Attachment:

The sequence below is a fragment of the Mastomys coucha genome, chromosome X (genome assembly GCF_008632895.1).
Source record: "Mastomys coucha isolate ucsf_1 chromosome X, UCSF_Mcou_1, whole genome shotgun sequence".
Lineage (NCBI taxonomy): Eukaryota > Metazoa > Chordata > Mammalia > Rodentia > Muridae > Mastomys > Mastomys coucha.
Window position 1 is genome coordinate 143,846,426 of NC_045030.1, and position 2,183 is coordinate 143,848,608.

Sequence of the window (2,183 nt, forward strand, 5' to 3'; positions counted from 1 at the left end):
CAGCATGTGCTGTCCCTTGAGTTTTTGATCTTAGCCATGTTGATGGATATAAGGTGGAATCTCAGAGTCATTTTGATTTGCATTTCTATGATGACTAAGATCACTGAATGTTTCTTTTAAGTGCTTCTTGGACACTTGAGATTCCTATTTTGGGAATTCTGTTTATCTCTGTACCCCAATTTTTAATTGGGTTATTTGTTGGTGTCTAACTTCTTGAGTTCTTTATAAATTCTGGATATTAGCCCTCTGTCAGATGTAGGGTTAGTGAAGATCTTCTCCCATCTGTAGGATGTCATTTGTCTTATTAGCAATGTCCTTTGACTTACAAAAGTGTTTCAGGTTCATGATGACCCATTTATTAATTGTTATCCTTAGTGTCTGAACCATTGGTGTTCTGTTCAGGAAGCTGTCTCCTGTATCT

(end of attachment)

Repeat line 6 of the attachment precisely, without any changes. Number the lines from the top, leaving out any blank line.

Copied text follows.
CAGCATGTGCTGTCCCTTGAGTTTTTGATCTTAGCCATGTTGATGGATATAAGGTGGAATCTCAGAGTCATTTTGATTTGCATTTCTATGATGACTAAGATCACTGAATGTTTCTTTTAAGTGCTTCTTGGACACTTGAGATTCCTATTTTGGGAATTCTGTTTATCTCTGTACCCCAATTTTTAATTGGGTTATTTGTTGGTGTCTAACTTCTTGAGTTCTTTATAAATTCTGGATATTAGCCCTCTGTCAGATGTAGGGTTAGTGAAGATCTTCTCCCATCTGTAGGATGTCATTTGTCTTATTAGCAATGTCCTTTGACTTACAAAAGTGTTTCAGGTTCATGATGACCCATTTATTAATTGTTATCCTTAGTGTCTGAACCATTGGTGTTCTGTTCAGGAAGCTGTCTCCTGTATCT